Final Cut Pro X: Step up from Express, but missing “Pro” part
Guest blogger Chris Hsiung gives his first impressions of Final Cut Pro X, the controversial re-write of Apple’s pro video editing software. The original post can be found on Chris’ blog – check out his site!
The new Final Cut Pro X interface, click on the image for a close-up look.
I’m not a professional editor for big house productions, but I make a living shooting live events, producing mini documentaries, and doing some creative work. For this type of work, Final Cut Express actually satisfied enough of my needs (albeit painfully). Hearing the next version was coming out, I eagerly awaited Final Cut Pro X rather than purchasing Final Cut Studio.
Finally it came.
And oh boy, Apple sure created a mess of a controversy with this release. It’s missing multicam which would have saved me hours on live event shooting. They also provided no way of converting FCE/FCP files to the new version, stranding many of my beloved old projects. And they were also forcing me to relearn many of the commands and tools.
But on the other hand, I work with a purely digital workflow (no tapes for me please!) and I deliver almost exclusively on the web now. Hearing that it was still a good product for people like me, I was ready to learn and give it a shot.
Now that I’ve spent some time cutting together and delivering a TEDx talk, I feel good again. Final Cut Pro X is a huge step up from Final Cut Express. Let me enumerate the ways.
- I can apply effects and continue to edit while it processes in the background.
- Rearranging clips is so simple now with magnetic timeline. I use to have to create space (changing my whole timeline) then cut / paste, etc. Now I just move it.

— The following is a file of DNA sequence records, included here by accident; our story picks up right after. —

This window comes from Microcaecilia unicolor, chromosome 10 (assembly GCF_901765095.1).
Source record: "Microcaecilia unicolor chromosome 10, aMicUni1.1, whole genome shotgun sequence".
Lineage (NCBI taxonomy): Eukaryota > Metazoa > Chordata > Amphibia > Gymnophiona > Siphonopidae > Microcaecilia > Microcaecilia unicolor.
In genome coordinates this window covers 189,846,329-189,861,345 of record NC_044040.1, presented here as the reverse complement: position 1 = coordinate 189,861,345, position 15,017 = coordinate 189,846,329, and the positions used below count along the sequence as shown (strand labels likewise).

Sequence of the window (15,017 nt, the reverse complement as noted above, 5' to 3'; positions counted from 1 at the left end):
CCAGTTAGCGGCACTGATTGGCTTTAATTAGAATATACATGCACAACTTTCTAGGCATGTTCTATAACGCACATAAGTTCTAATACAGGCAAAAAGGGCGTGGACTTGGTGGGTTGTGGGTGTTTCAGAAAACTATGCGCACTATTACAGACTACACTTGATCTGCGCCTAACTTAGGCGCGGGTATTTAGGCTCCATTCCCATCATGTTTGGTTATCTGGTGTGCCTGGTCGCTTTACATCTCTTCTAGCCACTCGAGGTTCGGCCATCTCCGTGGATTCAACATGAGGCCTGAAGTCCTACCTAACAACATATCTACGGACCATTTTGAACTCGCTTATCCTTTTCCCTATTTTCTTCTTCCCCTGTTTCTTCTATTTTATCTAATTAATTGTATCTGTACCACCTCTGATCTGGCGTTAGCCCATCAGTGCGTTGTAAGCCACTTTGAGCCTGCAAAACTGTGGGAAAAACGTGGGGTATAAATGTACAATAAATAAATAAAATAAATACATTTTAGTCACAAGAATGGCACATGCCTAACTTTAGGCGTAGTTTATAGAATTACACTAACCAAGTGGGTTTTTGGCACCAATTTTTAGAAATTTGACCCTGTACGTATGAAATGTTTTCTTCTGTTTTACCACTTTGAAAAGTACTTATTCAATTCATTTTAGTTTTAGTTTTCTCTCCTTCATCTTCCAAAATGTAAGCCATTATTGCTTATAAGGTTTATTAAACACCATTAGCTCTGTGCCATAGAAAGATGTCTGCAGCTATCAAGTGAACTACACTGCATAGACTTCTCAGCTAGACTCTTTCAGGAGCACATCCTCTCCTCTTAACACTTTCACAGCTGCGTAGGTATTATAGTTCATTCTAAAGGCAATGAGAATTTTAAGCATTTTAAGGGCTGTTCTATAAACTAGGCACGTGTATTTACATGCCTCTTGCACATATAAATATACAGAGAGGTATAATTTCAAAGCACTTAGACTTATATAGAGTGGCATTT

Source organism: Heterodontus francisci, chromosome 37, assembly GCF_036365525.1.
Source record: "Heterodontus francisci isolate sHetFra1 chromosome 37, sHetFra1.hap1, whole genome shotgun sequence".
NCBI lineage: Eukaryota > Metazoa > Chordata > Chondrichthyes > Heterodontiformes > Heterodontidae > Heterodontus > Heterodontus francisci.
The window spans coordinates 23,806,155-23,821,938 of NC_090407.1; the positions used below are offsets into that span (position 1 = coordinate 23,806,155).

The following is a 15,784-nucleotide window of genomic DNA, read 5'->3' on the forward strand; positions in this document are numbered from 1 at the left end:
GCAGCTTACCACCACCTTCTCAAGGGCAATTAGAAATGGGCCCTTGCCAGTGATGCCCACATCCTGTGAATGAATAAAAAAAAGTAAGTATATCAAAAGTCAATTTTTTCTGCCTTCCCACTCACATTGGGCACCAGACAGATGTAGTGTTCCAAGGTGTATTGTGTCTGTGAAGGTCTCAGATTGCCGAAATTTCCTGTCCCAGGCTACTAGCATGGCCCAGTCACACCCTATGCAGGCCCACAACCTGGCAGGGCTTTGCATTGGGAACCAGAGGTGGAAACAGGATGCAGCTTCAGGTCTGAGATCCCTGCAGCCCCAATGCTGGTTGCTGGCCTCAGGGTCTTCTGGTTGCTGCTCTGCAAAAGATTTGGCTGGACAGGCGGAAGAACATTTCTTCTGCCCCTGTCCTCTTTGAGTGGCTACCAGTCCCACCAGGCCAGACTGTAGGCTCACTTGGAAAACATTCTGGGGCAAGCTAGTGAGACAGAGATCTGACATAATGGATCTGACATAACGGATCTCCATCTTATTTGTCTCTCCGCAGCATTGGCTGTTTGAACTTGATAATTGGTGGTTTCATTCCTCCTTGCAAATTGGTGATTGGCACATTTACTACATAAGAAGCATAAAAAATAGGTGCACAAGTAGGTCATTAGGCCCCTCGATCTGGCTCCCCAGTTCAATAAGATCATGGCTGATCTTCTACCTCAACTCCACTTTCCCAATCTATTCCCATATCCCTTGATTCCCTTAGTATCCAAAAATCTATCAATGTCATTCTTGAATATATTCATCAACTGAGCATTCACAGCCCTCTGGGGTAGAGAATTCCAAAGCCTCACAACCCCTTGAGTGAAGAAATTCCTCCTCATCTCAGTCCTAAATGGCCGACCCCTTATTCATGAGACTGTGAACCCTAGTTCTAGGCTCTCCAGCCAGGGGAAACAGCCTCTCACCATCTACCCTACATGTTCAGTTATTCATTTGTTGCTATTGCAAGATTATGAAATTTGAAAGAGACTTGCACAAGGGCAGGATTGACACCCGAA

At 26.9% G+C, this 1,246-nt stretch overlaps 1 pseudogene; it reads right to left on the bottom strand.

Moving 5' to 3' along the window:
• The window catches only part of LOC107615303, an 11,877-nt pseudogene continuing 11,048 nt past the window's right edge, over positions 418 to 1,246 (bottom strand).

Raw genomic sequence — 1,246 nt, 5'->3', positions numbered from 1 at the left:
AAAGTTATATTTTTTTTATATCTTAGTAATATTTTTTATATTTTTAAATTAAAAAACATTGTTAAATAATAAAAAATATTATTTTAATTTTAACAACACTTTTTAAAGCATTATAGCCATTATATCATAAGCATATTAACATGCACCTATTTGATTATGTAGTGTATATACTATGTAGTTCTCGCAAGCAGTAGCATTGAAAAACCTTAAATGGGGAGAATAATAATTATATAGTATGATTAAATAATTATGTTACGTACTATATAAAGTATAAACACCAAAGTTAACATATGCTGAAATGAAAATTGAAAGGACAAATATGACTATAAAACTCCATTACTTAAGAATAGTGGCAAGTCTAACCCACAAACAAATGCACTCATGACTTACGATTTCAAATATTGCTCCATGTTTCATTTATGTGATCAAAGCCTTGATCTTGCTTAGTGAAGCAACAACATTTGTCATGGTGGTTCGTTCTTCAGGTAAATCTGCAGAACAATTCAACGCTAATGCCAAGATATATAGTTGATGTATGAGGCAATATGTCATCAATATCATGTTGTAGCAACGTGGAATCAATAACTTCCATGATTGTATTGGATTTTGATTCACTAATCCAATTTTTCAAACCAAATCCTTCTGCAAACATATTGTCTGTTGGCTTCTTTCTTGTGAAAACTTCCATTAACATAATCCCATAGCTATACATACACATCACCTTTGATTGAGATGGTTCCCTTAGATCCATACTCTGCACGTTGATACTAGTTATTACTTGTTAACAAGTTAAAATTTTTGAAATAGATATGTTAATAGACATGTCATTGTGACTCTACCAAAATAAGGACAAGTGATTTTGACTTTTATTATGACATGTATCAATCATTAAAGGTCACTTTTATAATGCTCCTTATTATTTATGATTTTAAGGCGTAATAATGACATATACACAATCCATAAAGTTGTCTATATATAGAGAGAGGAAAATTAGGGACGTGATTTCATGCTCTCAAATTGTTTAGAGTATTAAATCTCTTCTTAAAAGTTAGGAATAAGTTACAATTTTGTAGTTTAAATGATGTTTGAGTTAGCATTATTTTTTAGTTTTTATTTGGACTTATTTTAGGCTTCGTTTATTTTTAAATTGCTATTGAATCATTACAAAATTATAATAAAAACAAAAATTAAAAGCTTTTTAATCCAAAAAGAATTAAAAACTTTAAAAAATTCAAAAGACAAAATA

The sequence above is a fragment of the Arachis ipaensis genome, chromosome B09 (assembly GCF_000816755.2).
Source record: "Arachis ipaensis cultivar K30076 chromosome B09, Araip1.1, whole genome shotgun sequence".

- Synchronization works decently but not as well as DualEyes and of course no multicam so no PluralEyes like functionality.
- Metatags work much better, but doesn’t quite fit into my workflow. I usually transcribe and make notes separately on a log allowing me to quickly read through and find the material I need. If FCPX could provide space for that or even automatically try to transcribe it, I’d be in heaven.
- The trimming tool now intuitively does rolling edits, slide edits, and trim edits depending on where you place the cursor. I had a momentary panic when I saw that those tools had been removed.
- The automatic color correction does a decent job of making a first pass at it.
All these time savings and benefits taken together makes for a great upgrade from Final Cut Express. And for all my old projects, I can still use FCE although not simultaneously with FCPX because it complains.
But for anyone habituated to what you can do with Final Cut Pro, I can see that it’s a step down in many cases. Nevertheless, if Apple fixes the problems and soon, I really think this will be a great product. If they don’t, well, a small voice in the back of my head is considering the Adobe Suite for the first time.